- Audre Lorde’s Zami, Erotic Embodied Memory, and the Affirmation of Difference
In this article I provide a close analysis of Audre Lorde’s biomythography Zami: A New Spelling of My Name, examining how Lorde writes individual and collective memories, erotic and traumatic memories, and homeland memories as they relate to self-invention and self-narration.1 Using the theories of the philosopher Edward Casey, I propose that Lorde depicts two forms of embodied memory in this text: erotic embodied memory and traumatic embodied memory. While Lorde does share a few incidents of traumatic memories to break the silence—the painful memories of her family experiencing everyday and systemic racism in her childhood, the loss and death of her friend Genevieve, along with experiences of sexual assault during her girlhood—Lorde is more interested in elaborating on the empowerment of erotic memories for herself and for other women. Erotic embodied memories are found in narratives and rituals of food preparation, in Lorde’s recall of intimate relationships with her multiple female lovers, as well as in her sensual mythical invention of homeland Africa as symbolized by Afrekete. I note that by discovering her sexual awakening and same-sex desire through narrative or storytelling, Lorde is able to arrive at self-authorization and self-affirmation, writing her subjectivity and personal history through the embodied erotic. Lorde’s life narrative shows us that the erotic can be deeply connected to a woman’s writing, creativity, spirituality, and potentiality. In emphasizing the memories of the embodied erotic through life narration, Lorde reminds us of the importance of reclaiming and practicing what I call “the ethics of pleasurable feminism,” that is, the reclamation of female embodiment, female pleasure, and female sensuality as an activist sacred site to counter the patriarchal, racialized, and heteronormative oppressions that so many women experience in our daily lives. Throughout the memoir memory narratives serve as a way to deal with the [End Page 113] tension between Lorde’s wish to cherish the Afro-Caribbean creolized legacy and cultural memories she inherits from her mother and foremothers, and her need to break away from cultural and social traditions and expectations in order to write her own subjectivity and history toward a narrative space of freedom and self-autonomy. Lorde’s text, in working through this tension, is a manifestation of both individual and collective or cultural memories and of self-invention.
Writing from a wounded individual and collective history, the black feminist writer Audre Lorde (1934–1992), who died in 1992 after a fourteen-year struggle with breast cancer, recognizes experiential knowledge as a result of what Zora Neale Hurston calls the “infinity of conscious pain.”2 Part autobiography, poetry, narrative, myth, and revisionist history, Zami: A New Spelling of My Name chronicles much of Lorde’s life, from her childhood memories in Harlem to her coming of age in the 1950s as a black diasporic lesbian poet and writer in the United States. Zami is not simply an autobiography but a biomythography, in which myth and fiction function to frame past, present, and future selves. Here I am interested in analyzing how Lorde conceptualizes narratives of memories, whether homeland memories, childhood memories, erotic memories of her female intimate relations, traumatic memories of sexual assault, or mythical memories of spiritual song and symbolic Africa. I argue that the resistant narratives of remembrance, specifically the embodied erotic memories, become an important place for Lorde to narrate self-invention and subjectivity and to rewrite personal and cultural histories. While previous scholarship on Audre Lorde’s writing in general and Zami in particular has focused on issues of identities, queer sexuality, and the importance of communities and difference, my article adds to this body of knowledge by focusing on the relevance of memories, both erotic and traumatic, in Lorde’s creative and activist writing.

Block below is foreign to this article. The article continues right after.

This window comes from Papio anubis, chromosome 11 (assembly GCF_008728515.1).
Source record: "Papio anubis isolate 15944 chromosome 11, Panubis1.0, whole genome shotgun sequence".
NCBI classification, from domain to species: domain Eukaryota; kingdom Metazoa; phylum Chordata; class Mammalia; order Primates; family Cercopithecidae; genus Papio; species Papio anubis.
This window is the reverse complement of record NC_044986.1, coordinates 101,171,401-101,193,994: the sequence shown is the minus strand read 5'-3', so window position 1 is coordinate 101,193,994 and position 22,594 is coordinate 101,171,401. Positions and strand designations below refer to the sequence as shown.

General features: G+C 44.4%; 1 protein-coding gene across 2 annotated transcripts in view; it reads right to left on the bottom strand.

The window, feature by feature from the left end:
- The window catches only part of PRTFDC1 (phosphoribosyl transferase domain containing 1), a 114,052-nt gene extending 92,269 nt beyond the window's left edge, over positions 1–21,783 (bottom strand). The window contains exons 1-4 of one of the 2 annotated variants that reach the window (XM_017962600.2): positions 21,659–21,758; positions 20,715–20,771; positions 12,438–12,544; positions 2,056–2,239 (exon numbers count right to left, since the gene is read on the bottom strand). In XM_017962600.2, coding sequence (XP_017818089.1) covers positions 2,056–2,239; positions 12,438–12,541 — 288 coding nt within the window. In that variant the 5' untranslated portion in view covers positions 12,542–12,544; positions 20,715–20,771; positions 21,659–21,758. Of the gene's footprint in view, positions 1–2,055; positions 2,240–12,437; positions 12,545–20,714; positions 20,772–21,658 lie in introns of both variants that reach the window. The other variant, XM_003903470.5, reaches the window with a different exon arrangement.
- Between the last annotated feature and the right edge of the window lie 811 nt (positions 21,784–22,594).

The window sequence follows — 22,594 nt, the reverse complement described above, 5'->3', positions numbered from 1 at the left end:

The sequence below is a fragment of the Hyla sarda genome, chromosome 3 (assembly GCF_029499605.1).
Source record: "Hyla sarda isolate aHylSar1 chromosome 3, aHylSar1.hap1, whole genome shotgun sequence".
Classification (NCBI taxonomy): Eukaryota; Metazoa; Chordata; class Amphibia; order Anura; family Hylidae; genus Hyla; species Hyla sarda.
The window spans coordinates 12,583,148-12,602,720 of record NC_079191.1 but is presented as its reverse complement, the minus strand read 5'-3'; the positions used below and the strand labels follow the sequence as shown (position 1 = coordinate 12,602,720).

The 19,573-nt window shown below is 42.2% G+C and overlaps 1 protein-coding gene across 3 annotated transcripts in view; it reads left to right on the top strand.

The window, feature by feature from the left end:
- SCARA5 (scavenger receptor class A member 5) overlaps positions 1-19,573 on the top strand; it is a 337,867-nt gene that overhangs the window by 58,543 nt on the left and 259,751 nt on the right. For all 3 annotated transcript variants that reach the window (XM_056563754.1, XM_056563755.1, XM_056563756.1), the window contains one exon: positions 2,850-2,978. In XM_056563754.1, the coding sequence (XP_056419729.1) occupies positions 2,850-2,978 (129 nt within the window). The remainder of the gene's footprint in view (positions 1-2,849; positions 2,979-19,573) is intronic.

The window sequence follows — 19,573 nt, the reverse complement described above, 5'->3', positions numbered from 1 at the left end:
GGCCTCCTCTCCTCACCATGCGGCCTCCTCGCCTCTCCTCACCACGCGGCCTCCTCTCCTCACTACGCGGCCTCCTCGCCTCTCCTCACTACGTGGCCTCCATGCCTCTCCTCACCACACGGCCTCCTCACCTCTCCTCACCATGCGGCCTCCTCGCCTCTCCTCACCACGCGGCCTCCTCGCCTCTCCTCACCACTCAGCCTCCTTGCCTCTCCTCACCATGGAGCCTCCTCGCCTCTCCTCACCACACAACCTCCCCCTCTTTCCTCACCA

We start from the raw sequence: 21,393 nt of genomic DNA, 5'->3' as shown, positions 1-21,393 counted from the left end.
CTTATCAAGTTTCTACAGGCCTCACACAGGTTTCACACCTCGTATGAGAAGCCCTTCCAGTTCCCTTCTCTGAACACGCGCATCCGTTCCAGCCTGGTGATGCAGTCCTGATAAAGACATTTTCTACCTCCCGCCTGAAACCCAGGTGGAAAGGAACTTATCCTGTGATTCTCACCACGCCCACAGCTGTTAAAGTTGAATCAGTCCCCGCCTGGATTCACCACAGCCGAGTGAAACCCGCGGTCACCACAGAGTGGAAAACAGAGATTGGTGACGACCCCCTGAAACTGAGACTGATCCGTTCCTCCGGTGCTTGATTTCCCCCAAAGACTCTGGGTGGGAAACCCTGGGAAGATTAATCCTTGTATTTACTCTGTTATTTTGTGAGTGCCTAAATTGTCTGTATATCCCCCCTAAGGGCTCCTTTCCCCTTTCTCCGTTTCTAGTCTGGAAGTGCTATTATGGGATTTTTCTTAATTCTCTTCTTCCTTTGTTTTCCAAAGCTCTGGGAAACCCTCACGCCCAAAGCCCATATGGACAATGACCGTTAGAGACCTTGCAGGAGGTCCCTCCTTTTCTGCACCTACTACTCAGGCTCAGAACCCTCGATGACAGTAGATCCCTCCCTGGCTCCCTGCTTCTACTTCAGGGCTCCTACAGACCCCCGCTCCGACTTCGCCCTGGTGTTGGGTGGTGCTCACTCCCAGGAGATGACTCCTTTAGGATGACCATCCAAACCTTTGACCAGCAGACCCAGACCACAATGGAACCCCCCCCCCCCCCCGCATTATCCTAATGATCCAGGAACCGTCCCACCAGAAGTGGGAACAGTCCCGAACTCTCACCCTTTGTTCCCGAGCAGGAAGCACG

erotic embodied memories
The memoir is structured in three sections. The first deals with Lorde’s ancestry and childhood memories, the second focuses on her school years and her increasing separation from her mother and her family, and the third recalls the lesbian love relationships she has had with various women in her life. In...